California’s housing crisis is national and even at times international news. With housing costs trending upward and out of reach of even middle-class folks, more and more families and individuals are finding themselves stressed financially. According to a 2017 Public Policy Institute of California Statewide Survey, 47 percent of Californians—including 61 percent of renters—say housing costs are a financial strain.
We use the word ‘unhoused’ to shift away from cultural stereotypes of people who, for one reason or another, lack stable, adequate housing. The connotations of the word homelessness bring to mind a monolithic image of individual culpability. In reality, the causes and faces of homelessness are diverse. Homelessness also implies a lack of home, denying the ways in which people are resilient in making home & community even when they are without shelter. By contrast, unhoused emphasizes a lack of adequate shelter and draws attention to the lack of affordable housing supply. With this language, we invite our policymakers to look at people who are unhoused as
What do Lutherans have to say?
The social message “Homelessness: A Renewal of Commitment” notes that homelessness persists as a reality for hundreds of thousands of people in the United States, despite its immense wealth and resources. The message states that housing is a fundamental right even though policies and practices of government and economic institutions are not adequately responding. It reminds us that in the Bible, God heard the cries of the homeless and that working for justice with and for homeless people is doing God’s will and work in the world.
Christian love does not provide ready-made, one-size-fits-all solutions to the crisis, but the message calls Christians to walk with the homeless in their struggles and provides guidance as together we pursue just, appropriate and sustainable solutions that uphold human dignity.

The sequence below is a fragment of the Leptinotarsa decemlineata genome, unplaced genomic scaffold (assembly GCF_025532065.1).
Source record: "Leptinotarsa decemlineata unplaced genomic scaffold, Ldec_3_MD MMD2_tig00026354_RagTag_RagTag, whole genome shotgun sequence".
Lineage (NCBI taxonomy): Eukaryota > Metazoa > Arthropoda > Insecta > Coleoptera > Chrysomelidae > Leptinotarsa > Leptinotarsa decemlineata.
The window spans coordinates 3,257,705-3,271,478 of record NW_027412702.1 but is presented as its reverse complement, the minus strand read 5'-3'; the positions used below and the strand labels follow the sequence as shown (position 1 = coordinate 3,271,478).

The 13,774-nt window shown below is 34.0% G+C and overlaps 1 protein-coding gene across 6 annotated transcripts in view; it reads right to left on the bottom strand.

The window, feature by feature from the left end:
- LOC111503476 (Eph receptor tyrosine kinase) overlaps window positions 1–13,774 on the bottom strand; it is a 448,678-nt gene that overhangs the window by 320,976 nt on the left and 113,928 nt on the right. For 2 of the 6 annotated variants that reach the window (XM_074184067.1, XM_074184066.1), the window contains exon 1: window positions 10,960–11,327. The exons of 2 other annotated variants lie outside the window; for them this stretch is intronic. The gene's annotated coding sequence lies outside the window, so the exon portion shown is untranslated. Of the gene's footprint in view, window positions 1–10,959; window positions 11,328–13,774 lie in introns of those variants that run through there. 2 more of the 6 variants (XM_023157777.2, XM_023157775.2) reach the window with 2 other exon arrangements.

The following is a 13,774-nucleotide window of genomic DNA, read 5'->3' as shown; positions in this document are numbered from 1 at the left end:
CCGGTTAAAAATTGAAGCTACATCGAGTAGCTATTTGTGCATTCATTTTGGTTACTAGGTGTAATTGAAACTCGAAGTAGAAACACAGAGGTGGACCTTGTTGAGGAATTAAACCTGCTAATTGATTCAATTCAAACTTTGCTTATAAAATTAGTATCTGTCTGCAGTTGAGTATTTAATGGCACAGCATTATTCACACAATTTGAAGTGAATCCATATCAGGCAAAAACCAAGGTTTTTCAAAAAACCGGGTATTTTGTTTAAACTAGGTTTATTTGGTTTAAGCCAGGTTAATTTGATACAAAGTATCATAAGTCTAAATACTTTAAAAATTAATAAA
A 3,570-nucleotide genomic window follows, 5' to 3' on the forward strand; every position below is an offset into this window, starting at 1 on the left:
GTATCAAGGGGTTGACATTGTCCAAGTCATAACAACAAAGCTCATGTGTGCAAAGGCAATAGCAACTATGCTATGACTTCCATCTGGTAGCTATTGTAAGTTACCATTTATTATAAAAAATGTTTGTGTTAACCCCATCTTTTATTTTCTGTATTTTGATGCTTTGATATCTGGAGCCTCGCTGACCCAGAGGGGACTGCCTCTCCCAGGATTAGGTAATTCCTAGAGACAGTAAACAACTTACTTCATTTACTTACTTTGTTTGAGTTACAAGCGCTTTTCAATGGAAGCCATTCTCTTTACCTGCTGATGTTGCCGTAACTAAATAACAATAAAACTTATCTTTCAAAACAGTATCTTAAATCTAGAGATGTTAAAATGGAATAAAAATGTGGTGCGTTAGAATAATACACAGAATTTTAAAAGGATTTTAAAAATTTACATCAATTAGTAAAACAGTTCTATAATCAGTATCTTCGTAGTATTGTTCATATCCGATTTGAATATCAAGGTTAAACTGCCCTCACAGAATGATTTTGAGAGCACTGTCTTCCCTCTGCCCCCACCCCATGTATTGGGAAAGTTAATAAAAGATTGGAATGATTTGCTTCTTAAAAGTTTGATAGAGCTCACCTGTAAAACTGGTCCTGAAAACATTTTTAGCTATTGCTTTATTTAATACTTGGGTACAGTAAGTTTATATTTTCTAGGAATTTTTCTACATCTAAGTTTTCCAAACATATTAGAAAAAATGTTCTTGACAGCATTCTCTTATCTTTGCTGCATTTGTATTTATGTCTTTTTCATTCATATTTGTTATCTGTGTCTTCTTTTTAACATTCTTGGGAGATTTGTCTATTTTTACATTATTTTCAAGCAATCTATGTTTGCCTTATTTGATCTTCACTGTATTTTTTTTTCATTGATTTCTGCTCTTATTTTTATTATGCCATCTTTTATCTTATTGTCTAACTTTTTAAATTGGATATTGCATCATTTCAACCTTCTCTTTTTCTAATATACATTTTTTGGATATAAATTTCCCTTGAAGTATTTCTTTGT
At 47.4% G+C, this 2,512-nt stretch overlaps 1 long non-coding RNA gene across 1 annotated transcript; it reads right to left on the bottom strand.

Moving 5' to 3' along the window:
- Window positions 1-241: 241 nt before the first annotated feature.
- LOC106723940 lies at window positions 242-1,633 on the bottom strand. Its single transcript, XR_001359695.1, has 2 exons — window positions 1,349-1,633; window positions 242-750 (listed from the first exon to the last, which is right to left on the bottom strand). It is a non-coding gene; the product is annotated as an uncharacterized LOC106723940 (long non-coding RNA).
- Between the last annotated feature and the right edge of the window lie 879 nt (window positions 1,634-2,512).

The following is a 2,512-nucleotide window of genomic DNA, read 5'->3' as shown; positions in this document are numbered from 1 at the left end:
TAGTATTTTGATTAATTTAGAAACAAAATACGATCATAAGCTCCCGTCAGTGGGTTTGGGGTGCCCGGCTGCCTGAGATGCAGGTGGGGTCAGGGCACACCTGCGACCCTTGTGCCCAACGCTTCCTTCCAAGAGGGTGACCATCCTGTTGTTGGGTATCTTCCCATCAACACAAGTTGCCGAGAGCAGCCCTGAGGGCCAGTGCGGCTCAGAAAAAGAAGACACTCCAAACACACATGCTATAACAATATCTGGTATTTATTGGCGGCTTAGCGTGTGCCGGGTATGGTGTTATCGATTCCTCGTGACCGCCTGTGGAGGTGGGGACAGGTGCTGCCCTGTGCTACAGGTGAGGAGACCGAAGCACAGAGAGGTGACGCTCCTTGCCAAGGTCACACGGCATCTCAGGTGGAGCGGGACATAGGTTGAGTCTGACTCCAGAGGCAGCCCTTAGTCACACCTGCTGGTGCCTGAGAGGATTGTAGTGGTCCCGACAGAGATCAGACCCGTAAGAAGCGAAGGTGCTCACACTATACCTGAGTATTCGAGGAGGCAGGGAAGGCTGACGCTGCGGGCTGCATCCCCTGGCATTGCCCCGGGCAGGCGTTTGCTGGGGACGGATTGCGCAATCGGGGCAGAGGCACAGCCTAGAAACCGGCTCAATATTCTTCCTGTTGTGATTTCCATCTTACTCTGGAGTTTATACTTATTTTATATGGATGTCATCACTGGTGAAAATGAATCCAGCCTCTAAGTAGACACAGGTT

What are our churches doing?
Around the state, Lutheran churches are actively involved in ministries for housing-unstable community members. A lot of these ministries meet immediate needs for food, clothing, hygiene, and human connection. Some churches donate to or run their own short or long-term housing and wrap-around services.
Housing in California
The Public Policy Institute of California Housing report examines the state of housing in California.
“California is home to the ten least-affordable major markets in the country and ranks near the top in cost-burdened households—second among homeowners and fourth among renters. It also has the second-highest homelessness rate, the second-lowest homeowner- ship rate, and the second-lowest number of housing units per capita. Of course, housing markets vary widely across the state. For example, housing is especially unaffordable in coastal areas, and homelessness is highest in Los Angeles. Increasing the supply of housing, improving affordability for low- and middle-income homeowners and renters, and addressing homelessness are critical issues for the state.”
A quarter of the nation’s homeless population lives in California. Between 2016 and 2017 the number of homeless people in California increased by 14 percent. About 32 percent of homeless Californians are in shelters or other residential programs—the lowest share in the nation.